Dr. Paula Cushing of the Denver Museum of Nature and Science and I just completed a successful collecting trip in the southeastern United States. We met in Atlanta, rented a stylish new Fiat, and traveled throughout Georgia, South Carolina, North Carolina, Virginia, and West Virginia, staying at state park and national forest campgrounds… all of which included showers! Field work in the south is sure a whole lot easier, and more relaxing, than in the western deserts. Let’s see, we encountered salamanders, a copperhead, two canebrake (timber) rattlesnakes, a black bear (from a distance), hot n’ salty boiled peanuts, delicious pizza in the deep south, a bona fide river baptism, and most importantly, lots of southern unstriped scorpions (Vaejovis carolinianus). By the end of the trip we were so good at finding scorpions that we were letting them go. Many thanks to the CSU-AAUP Faculty Research Grants Program for funding this productive research trip.
The 2014 Tropical Biology class had a safe, productive, and all around good time this year in Costa Rica… this group definitely knows how to work and play hard! Congratulations to the students for great work on their research projects and to Drs. Elliot and Szczys for orchestrating another successful excursion. Some of the highlights included sloths, an anteater, howler monkeys, white-headed capuchins, several snakes (including a fer-de-lance!), scorpions, lots of birds and anurans, a tour of a pineapple plantation, a chocolate tour, and of course rafting! I’m already looking forward to our next trip in 2016.
Congratulations to Brandon Chatfield, Tara Holm, and the rest of the Class of 2014!
Brandon and Tara were exceptional students and integral to the development of our phylogenetics lab. They will definitely be missed, but we are excited to see where they go from here and what they accomplish next!
Vaejovis grahami (photo from Ayrey & Soleglad, 2014)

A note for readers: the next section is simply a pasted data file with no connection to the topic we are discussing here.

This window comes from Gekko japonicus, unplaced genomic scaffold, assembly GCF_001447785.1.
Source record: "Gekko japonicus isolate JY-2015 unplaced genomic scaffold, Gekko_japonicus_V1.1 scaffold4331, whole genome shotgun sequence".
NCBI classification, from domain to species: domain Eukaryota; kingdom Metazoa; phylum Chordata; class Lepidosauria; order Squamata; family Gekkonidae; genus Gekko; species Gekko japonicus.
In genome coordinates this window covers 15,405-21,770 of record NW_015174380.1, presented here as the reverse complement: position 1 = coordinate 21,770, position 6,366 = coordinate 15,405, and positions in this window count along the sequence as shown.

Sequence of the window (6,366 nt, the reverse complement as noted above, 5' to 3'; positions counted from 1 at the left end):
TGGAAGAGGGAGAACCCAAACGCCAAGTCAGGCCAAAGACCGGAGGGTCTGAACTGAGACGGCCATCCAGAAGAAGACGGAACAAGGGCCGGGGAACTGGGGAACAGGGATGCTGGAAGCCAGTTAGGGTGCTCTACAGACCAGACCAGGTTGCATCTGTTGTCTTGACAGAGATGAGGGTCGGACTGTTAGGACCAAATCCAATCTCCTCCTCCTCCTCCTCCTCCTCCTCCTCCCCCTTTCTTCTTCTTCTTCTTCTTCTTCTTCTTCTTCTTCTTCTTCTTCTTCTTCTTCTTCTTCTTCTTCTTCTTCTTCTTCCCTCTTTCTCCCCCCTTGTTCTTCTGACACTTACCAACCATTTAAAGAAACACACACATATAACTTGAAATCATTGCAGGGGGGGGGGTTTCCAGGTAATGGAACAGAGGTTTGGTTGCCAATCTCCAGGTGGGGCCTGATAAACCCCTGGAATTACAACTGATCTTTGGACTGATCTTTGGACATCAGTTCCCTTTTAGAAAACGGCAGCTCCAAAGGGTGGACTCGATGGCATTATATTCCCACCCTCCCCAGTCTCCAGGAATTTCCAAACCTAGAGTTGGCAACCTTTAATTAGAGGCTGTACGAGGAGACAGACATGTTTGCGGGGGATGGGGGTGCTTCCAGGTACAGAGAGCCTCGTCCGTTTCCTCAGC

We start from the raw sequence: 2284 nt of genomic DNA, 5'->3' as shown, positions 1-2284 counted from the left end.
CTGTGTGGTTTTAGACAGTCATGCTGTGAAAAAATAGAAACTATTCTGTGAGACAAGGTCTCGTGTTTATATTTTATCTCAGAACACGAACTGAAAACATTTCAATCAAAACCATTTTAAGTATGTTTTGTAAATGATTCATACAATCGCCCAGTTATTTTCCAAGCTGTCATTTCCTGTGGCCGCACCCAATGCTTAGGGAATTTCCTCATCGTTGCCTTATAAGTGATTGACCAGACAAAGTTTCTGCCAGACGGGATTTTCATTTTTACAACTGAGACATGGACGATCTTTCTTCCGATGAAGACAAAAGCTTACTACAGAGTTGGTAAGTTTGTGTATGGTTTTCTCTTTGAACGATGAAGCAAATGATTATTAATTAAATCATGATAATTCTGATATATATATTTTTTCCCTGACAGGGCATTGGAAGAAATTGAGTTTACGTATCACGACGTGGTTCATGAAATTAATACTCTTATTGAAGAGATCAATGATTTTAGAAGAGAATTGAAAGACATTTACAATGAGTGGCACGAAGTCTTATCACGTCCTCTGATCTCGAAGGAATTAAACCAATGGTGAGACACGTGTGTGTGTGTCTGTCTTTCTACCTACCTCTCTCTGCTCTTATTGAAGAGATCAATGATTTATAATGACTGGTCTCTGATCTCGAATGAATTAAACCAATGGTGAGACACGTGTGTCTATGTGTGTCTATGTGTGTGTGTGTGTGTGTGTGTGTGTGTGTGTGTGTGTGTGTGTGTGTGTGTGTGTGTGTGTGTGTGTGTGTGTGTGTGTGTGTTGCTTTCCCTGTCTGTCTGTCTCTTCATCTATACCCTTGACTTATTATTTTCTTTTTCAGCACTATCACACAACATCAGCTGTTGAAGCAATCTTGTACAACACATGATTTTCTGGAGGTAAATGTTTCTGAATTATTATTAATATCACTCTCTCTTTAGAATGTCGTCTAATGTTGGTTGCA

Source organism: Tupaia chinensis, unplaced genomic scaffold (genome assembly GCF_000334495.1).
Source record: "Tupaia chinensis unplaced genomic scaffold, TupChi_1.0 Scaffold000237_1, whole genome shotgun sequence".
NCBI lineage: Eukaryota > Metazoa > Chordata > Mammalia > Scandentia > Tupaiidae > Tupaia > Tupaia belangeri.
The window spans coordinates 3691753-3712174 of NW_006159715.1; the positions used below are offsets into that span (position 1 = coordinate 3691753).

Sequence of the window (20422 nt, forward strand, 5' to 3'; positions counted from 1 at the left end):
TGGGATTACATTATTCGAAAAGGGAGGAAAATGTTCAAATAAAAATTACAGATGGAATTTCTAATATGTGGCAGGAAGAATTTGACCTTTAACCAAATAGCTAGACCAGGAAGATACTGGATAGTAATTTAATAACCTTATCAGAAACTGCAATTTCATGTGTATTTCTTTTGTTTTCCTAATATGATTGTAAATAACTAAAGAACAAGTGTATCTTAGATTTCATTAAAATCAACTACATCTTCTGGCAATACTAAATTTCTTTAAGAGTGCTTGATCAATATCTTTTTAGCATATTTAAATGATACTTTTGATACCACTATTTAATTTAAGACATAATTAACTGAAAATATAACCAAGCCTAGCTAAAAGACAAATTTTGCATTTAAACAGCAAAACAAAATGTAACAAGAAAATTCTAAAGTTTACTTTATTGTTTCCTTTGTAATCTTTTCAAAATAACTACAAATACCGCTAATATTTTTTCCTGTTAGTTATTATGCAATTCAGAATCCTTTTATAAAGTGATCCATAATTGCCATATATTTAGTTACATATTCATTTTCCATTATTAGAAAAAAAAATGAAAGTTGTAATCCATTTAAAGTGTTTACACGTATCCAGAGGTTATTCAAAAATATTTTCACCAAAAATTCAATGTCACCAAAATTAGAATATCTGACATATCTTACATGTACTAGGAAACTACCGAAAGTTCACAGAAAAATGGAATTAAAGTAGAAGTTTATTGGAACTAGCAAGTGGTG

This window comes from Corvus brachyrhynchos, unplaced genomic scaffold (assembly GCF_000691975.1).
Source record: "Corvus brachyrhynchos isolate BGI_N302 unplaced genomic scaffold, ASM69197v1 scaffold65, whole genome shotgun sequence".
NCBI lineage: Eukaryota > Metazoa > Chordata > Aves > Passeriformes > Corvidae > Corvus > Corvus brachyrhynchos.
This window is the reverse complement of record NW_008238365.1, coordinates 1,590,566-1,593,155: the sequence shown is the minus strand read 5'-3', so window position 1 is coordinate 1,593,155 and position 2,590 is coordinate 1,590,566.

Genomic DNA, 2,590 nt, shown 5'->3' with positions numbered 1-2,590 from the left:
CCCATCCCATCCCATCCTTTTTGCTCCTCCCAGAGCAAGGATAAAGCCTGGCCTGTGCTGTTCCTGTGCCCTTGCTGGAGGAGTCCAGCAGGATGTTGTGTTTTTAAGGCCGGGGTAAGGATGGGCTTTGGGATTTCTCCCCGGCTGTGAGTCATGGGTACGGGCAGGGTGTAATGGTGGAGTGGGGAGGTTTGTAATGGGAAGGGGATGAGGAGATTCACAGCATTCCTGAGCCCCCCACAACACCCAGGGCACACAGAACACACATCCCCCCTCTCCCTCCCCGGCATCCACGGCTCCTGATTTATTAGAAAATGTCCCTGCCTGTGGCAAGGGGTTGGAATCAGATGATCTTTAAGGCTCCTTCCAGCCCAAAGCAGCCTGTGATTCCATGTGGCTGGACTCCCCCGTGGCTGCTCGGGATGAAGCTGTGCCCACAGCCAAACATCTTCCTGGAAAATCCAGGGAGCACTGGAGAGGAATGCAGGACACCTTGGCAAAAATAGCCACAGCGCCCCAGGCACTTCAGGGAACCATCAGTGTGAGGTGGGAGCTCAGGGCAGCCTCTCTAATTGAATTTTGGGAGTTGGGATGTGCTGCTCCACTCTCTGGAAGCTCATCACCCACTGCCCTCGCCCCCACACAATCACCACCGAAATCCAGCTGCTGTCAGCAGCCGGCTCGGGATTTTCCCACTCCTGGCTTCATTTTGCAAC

Many thanks to Rich Ayrey and Michael Soleglad for describing Vaejovis grahami, a new sky island scorpion from the Santa Rita Mountains of southern Arizona. Their paper can be found a the link below.
Ayrey, R.F. & M.E. Soleglad. 2014. New species of Vaejovis from the Santa Rita Mountains, southern Arizona (Scorpiones: Vaejovidae). Euscorpius, 183.1-13. LINK
Graham, M.R., R.W. Bryson & B.R. Riddle. 2014. Late Pleistocene to Holocene distributional stasis in scorpions along the Baja California Peninsula. Biological Journal of the Linnean Society. Early View (LINK)
ABSTRACT: The biota of the Baja California peninsula (BCP) assembled in response to a complex history of Neogene tectonics and Quaternary climates. We constructed species distribution models (SDMs) for 13 scorpion species from the BCP to compare current suitable habitat with that at the latest glacial maximum about 21 000 years ago. Using these SDMs, we modelled climatic suitability in relation to latitude along the BCP. Our SDMs suggested that most BCP scorpion distributions have remained remarkably conserved across the latest glacial to interglacial climatic transformation. Three areas of climatic suitability coincide remarkably well with genetic discontinuities in other co-distributed taxa along the BCP, indicating that long-term persistence of zones of abrupt climatic transition offer a viable alternative, or synergistic enhancement, to hypotheses of trans-peninsular seaways as drivers of peninsular divergences.